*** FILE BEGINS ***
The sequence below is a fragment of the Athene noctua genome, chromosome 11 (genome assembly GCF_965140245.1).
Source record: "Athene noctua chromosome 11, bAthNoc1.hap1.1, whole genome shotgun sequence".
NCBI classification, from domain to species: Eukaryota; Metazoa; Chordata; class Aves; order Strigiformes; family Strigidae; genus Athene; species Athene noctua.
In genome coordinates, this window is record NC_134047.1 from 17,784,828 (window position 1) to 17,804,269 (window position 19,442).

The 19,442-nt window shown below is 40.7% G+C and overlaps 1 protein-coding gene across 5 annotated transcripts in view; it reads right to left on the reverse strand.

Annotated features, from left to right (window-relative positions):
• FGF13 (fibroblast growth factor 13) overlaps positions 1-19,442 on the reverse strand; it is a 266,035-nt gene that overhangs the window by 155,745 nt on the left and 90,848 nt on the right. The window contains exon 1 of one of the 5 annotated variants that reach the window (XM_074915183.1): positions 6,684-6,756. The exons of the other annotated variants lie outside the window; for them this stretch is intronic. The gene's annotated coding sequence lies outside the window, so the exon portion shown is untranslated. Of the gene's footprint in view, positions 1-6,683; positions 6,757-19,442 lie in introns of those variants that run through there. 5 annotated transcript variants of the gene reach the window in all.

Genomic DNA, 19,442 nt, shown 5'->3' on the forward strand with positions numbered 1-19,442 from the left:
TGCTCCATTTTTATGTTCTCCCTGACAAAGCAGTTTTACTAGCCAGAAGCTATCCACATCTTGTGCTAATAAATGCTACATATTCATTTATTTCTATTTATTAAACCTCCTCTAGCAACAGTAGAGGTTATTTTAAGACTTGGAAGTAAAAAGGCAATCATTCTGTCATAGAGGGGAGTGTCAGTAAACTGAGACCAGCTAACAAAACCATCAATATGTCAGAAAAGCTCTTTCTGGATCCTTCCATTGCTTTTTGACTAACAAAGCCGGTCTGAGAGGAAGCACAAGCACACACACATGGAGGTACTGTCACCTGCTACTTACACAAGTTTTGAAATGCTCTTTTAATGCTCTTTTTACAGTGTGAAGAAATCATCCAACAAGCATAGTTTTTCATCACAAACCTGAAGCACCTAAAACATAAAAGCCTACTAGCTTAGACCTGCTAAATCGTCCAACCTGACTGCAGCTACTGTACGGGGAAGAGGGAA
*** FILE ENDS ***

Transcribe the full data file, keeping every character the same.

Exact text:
The sequence below is a fragment of the Athene noctua genome, chromosome 11 (genome assembly GCF_965140245.1).
Source record: "Athene noctua chromosome 11, bAthNoc1.hap1.1, whole genome shotgun sequence".
NCBI classification, from domain to species: Eukaryota; Metazoa; Chordata; class Aves; order Strigiformes; family Strigidae; genus Athene; species Athene noctua.
In genome coordinates, this window is record NC_134047.1 from 17,784,828 (window position 1) to 17,804,269 (window position 19,442).

The 19,442-nt window shown below is 40.7% G+C and overlaps 1 protein-coding gene across 5 annotated transcripts in view; it reads right to left on the reverse strand.

Annotated features, from left to right (window-relative positions):
• FGF13 (fibroblast growth factor 13) overlaps positions 1-19,442 on the reverse strand; it is a 266,035-nt gene that overhangs the window by 155,745 nt on the left and 90,848 nt on the right. The window contains exon 1 of one of the 5 annotated variants that reach the window (XM_074915183.1): positions 6,684-6,756. The exons of the other annotated variants lie outside the window; for them this stretch is intronic. The gene's annotated coding sequence lies outside the window, so the exon portion shown is untranslated. Of the gene's footprint in view, positions 1-6,683; positions 6,757-19,442 lie in introns of those variants that run through there. 5 annotated transcript variants of the gene reach the window in all.

Genomic DNA, 19,442 nt, shown 5'->3' on the forward strand with positions numbered 1-19,442 from the left:
TGCTCCATTTTTATGTTCTCCCTGACAAAGCAGTTTTACTAGCCAGAAGCTATCCACATCTTGTGCTAATAAATGCTACATATTCATTTATTTCTATTTATTAAACCTCCTCTAGCAACAGTAGAGGTTATTTTAAGACTTGGAAGTAAAAAGGCAATCATTCTGTCATAGAGGGGAGTGTCAGTAAACTGAGACCAGCTAACAAAACCATCAATATGTCAGAAAAGCTCTTTCTGGATCCTTCCATTGCTTTTTGACTAACAAAGCCGGTCTGAGAGGAAGCACAAGCACACACACATGGAGGTACTGTCACCTGCTACTTACACAAGTTTTGAAATGCTCTTTTAATGCTCTTTTTACAGTGTGAAGAAATCATCCAACAAGCATAGTTTTTCATCACAAACCTGAAGCACCTAAAACATAAAAGCCTACTAGCTTAGACCTGCTAAATCGTCCAACCTGACTGCAGCTACTGTACGGGGAAGAGGGAA